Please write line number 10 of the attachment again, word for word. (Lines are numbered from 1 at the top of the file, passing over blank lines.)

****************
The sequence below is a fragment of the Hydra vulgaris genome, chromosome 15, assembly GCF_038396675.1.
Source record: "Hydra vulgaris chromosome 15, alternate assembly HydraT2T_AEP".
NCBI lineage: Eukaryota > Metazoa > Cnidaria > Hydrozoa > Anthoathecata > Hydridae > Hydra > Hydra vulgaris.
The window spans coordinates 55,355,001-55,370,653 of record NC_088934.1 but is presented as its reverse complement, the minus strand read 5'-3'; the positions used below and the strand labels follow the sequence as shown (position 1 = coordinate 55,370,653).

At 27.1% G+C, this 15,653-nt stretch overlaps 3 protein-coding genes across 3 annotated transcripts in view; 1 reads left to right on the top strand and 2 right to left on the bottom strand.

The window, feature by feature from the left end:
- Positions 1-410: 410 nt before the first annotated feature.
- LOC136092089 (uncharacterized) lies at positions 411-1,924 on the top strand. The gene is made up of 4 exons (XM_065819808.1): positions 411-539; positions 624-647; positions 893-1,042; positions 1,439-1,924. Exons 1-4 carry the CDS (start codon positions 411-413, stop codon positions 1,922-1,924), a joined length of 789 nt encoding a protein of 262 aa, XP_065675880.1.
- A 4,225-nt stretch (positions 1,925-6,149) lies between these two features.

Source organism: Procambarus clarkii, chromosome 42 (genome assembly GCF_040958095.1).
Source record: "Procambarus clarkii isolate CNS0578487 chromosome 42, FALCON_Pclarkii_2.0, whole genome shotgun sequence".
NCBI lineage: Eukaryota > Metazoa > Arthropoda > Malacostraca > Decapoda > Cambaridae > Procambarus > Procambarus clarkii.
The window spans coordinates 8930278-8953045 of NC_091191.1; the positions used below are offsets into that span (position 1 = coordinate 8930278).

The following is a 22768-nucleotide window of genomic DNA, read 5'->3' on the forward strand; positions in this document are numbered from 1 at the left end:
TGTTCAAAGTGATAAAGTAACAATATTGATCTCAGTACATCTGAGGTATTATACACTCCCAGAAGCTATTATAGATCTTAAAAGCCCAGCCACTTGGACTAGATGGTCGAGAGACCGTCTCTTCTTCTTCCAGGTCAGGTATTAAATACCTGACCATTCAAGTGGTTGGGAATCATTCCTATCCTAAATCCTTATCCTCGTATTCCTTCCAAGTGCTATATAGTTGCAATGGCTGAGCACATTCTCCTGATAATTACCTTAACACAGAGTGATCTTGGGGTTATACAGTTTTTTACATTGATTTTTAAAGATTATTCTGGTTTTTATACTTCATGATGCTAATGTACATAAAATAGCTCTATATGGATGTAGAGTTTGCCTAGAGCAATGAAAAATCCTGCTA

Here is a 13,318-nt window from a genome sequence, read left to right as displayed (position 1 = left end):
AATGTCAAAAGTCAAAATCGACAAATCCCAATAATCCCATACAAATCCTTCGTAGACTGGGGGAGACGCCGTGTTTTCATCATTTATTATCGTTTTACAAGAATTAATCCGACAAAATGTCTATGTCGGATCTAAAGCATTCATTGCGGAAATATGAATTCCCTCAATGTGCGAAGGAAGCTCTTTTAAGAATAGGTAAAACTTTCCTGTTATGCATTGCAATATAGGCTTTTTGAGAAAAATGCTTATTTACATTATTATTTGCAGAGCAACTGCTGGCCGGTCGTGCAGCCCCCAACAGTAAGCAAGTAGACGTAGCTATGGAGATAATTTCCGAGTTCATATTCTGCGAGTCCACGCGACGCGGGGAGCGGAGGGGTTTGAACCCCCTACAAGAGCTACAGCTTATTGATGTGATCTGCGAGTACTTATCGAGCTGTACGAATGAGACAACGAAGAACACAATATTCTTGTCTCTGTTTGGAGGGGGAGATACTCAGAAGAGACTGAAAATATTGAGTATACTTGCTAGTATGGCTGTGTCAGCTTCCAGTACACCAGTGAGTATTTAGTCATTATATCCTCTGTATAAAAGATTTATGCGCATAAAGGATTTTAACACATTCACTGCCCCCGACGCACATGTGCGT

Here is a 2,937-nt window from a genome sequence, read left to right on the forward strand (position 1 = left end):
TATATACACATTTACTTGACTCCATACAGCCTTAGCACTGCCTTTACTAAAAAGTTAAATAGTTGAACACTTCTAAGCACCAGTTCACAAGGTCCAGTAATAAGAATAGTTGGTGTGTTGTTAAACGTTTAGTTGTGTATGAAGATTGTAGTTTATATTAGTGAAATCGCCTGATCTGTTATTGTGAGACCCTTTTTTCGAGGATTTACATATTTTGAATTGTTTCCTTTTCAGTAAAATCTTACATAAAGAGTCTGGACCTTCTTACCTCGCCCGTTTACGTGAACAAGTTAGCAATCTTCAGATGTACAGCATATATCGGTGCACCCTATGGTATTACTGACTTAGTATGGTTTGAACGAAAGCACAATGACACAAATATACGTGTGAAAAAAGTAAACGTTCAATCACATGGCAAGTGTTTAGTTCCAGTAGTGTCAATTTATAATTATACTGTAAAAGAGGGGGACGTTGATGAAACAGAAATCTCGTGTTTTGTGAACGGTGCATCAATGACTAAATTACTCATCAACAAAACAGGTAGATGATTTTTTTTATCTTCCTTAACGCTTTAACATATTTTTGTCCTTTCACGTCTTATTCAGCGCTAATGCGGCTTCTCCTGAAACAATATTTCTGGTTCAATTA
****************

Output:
Source organism: Procambarus clarkii, chromosome 42 (genome assembly GCF_040958095.1).